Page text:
466662 Sustainable Production of Styrene By Conversion of Benzene and Ethylene through Carbon Dioxide

Monday, November 14, 2016
Grand Ballroom B (Hilton San Francisco Union Square)
Anders Jaksland, Tim B. Hybschmann, Julie N. Larsen and Anjan Kumar Tula, Technical University of Denmark, Kgs. Lyngby, Denmark

The demand of styrene is increasing more than the capacity, thus new, sustainable, and energy-saving
processes are highly requested. When ethylbenzene is dehydrogenated with CO2 to produce styrene, the
process is more ecological and economical than when water is used[1].
The aim of this project is to develop sustainable design for styrene production. The economic feasibility, the
sustainability issues together with the ethylbenzene:carbon dioxide ratio are investigated. A systematic
sustainable process design method consisting of 12 hierarchical tasks are performed to obtain the final
sustainable process design.
The starting point is a survey to collect data from which the raw material and the corresponding conversion
reaction are selected for the product to be made, which is styrene. Benzene and ethylene are selected as
raw material and a carbon dioxide route instead of the well-known water route is selected for the
conversion steps. A quick economic potential calculation is made to ensure a profitable starting point. The
next set of tasks help to identify the processing route (solve the process synthesis problem) and to obtain
the base case design. To reach this point, first mass balance with simple models; then mass and energy
balance to establish the operating conditions, also with simple models; then simulation with rigorous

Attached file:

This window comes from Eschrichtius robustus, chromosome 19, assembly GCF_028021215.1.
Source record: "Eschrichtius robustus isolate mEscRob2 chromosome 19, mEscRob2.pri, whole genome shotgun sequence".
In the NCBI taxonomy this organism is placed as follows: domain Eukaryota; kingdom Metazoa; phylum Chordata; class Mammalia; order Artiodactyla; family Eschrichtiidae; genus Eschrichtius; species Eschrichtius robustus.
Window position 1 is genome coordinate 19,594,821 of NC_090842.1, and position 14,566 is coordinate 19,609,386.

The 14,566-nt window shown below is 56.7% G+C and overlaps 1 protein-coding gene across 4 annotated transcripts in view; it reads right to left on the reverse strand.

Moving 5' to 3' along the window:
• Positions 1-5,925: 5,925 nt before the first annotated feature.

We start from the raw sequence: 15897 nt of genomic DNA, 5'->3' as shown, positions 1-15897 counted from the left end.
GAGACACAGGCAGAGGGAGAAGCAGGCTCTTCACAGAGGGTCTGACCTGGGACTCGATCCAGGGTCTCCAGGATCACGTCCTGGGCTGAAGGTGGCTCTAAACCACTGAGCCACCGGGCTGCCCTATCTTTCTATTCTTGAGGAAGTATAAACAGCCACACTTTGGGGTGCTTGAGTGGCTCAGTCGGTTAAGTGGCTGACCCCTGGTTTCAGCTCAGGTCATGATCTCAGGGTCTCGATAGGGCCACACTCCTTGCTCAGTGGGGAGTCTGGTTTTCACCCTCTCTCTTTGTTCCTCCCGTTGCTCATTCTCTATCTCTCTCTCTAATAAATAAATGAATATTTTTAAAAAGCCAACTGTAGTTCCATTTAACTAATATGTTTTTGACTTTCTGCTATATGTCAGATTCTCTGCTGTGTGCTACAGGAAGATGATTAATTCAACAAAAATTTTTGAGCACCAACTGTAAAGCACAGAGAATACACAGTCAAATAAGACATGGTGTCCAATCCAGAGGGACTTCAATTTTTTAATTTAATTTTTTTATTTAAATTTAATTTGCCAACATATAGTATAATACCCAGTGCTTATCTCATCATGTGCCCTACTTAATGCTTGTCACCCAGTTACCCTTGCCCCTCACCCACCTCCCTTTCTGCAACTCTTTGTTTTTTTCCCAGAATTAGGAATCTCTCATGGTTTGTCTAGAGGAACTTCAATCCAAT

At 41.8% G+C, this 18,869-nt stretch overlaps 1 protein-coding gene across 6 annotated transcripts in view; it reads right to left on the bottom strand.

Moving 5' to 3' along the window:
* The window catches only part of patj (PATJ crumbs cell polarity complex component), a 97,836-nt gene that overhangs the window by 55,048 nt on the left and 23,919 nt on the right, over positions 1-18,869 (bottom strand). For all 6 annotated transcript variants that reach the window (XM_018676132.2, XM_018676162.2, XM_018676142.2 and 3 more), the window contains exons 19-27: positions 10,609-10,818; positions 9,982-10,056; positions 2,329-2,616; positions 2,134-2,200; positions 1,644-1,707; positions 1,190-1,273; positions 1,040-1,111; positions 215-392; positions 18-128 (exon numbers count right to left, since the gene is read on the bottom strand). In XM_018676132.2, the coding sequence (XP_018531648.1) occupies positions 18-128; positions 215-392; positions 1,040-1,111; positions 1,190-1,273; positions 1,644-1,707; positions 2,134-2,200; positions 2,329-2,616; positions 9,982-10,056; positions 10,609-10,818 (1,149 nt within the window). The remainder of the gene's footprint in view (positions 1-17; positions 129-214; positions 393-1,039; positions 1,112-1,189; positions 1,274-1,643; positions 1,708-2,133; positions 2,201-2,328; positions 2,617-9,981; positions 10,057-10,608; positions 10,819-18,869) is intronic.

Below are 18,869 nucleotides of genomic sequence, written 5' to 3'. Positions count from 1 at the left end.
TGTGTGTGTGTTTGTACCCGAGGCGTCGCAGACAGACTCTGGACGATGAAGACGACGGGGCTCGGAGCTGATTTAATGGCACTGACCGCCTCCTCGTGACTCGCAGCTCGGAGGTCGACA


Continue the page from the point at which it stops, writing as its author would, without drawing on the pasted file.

models; and finally, sizing and costing calculations are performed. The base case design is found to be
economically infeasible. However, the next set of tasks determine the sustainable design through targeted
improvement of the base case design through heat-mass integration, design optimization as well as
evaluation of environmental impacts. The final design gives a more sustainable process design.
The standard computational tools – process simulator (PROII), economic analysis (ECON[2]), sustainability
analysis (SustainPro[2]) and lifecycle assessment (LCSoft[2]) together with well-known methods for heat-mass
integration and sustainable process design[3].
The main features of this design are: a high conversion of benzene and ethylene to a higher value product,
more energetically favorable reaction conditions through carbon dioxide utilization, and removal of
byproducts for a 99.8% pure styrene product.
The work was done as part of a chemical process design course4 and extended after to reach the final more
sustainable design.

1 Andressa H. de Morais Batista, et al. Ethylbenzene to chemicals: Catalytic conversion of ethylbenzene into styrene
over metal-containing mcm-41. Journal of Molecular Catalysis A-chemical, 315(1):86-98, 2010.
2 Kalakul, S, Malakul, P, Siemanond, K, Gani, R, “Integrated of Life Cycle Assessment Software with Tools for Economic
and Sustainability Analyses and Process Simulation for Sustainable Process Design”, Journal of Cleaner Production,
2014, 71, 98-109
3 Babi, DK, Teaching Sustainable Process Design using 12 systematic Computer Aided Tasks, Computer Aided Chemical
Engineering, 2015, 37, 173-178.
4 Process Design: Methods and Principles, MSc-course (C28350), Technical University of Denmark, Lyngby, Denmark


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See more of this Session: Interactive Session: Systems and Process Design
See more of this Group/Topical: Computing and Systems Technology Division